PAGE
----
Your Cooking Companion

Posted in Fixes & Tips
May 7, 2019

Your Personal Carry-Along Cookbook

A few years ago, I decided I wanted to be able to cook my favorite (but not memorized) recipes from something smaller than my cookbooks. I had several large cookbooks (why are so many of them the size of coffee table books??), plus a 4” 3-ring binder full of glued-down recipes inside sheet protectors —sometimes 4 or 5 to a page and double-sided– which had been collected from newspapers, magazines, friends and family for a decade or two.

I went out and bought a 7” Tablet. Then I went through all my books and several cooking magazines, putting sticky note bookmarks on the pages of things I either made regularly or wanted to make someday. Then I put the books in a stack, scanned every recipe I thought I’d ever want from that collection of stuff, and saved them into computer file folders by category (Desserts, Main Dishes, Seasonings & Sauces, etc.). Then I copied the whole personalized collection into Dropbox, on the Cloud.

Did this take a long time? Yes, but not as much as I thought it would. And it was interesting to see how much kitchen and office shelf space had been given over to recipes I’d never made and never wanted to make. The only book I scanned almost all of was my 3-ring binder collection, because I’d already curated those recipes for my taste. Once I had finished the scan project, I stored a few of the all-purpose books in my basement (Betty Crocker, for instance) and gave away the rest.

The benefits of this project are HUGE:

  1. Everything is in one place. I don’t have to remember what book something was in because all the recipes are in one place.
  2. Everything is searchable. If I can’t remember the recipe’s name, I can still find it by typing a key word from the title into the search box.
  3. I now use my shelves for cookware and tableware, rather than bulky books.
  4. Using my tablet for reading a recipe takes up a lot less of my precious counter space than a cookbook.
  5. Picture this: I’m in the grocery store, and I discover salmon is on sale. Hmm, what could I do with that tonight? I open my phone, open my Dropbox app, scroll to the “Cindy’s Recipes” folder, and type “salmon” into the search box. Up come all the recipes I have that use salmon, and I can choose one, and see the list of other ingredients I should pick up before I leave the store.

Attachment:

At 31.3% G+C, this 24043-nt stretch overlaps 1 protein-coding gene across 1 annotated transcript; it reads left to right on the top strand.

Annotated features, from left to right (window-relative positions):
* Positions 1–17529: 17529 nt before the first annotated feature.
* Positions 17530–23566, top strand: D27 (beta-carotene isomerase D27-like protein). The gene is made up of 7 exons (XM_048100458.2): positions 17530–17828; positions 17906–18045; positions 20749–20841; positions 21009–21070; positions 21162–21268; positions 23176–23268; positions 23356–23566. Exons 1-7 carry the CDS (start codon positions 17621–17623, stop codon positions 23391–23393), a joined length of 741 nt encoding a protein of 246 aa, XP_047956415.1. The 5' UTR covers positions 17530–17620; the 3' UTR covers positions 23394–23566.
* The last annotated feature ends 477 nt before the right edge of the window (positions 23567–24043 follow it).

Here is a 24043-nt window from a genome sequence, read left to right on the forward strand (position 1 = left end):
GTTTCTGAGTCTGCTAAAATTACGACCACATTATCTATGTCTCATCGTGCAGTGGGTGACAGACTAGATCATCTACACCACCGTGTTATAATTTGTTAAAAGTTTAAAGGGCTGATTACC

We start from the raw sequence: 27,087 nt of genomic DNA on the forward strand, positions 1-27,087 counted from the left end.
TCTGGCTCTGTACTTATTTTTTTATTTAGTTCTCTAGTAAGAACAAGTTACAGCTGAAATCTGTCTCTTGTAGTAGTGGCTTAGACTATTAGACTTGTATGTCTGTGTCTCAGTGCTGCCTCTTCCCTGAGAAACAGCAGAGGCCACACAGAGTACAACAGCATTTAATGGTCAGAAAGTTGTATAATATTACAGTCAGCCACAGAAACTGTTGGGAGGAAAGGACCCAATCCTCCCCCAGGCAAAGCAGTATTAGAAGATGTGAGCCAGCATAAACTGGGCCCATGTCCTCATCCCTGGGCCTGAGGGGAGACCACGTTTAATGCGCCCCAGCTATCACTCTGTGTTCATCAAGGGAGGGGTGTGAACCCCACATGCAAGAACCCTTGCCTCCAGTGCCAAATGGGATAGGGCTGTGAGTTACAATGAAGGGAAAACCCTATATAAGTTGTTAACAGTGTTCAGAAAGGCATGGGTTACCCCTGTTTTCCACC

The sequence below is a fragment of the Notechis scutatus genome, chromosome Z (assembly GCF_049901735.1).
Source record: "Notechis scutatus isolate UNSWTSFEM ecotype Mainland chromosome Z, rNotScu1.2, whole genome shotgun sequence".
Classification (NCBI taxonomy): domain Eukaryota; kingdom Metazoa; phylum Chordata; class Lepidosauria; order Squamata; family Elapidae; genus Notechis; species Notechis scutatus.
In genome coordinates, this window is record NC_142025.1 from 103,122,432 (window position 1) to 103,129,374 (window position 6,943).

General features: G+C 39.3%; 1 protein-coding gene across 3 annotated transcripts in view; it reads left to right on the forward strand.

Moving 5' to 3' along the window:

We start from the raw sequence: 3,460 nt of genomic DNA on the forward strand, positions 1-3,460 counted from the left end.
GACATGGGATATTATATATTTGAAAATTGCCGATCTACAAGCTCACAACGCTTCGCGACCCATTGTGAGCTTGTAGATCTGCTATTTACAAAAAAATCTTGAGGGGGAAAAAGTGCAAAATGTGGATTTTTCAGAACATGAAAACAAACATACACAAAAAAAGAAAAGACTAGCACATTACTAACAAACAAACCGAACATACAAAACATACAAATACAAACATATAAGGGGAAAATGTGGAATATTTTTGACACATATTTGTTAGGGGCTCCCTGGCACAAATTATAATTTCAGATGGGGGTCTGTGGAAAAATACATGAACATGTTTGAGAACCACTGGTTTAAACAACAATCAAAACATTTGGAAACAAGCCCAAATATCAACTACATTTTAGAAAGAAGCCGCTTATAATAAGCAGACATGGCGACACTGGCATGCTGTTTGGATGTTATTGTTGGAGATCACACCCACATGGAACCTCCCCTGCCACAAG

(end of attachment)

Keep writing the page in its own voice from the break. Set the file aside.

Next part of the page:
6. I can easily share a recipe, a category folder, or the whole damn file with members of my family who have moved out of the house but want to know how to make mom’s pie crust, or fried chicken, or meatloaf, etc. And they can create their own folders within the Dropbox file where they store and share their favorite recipes with me.

Every time I see a recipe I want to try, I photograph it in the magazine, or download it from online and add the new things directly to my portable recipe file. Printed recipes are kept in a paper file folder and once a month or so, I scan everything that’s been put in there. I do have to remember to put the new scans in both my hard-drive file and my Cloud (Dropbox) file. (I keep the local computer one as backup and in case I need to get to a recipe when the internet is down or whatever.)

I know this may sound like a daunting project, but I can’t recommend it highly enough. I love being able to look up my own personal recipe collection on my phone when talking with other cooks out in the world, contemplating what to serve to guests, lying on my couch thinking about what to cook for dinner, or standing in the grocery store. It’s really the coolest thing I’ve done for my kitchen, maybe ever.

Share my content with your friends!

Leave a Reply

Your email address will not be published. Required fields are marked *

Leave the field below empty!

So now you’re going to be cooking for yourself—and maybe others. What do you need on hand in order to
When you were first learning to cook, did anyone encourage you to read all the way through the recipe before
Most of my cooking life, I have coveted expensive cookware. My ego was in charge, and I wanted my cookware
I don’t mean to offend you, but I’ve been cooking pasta the long way my whole life, and I’m guessing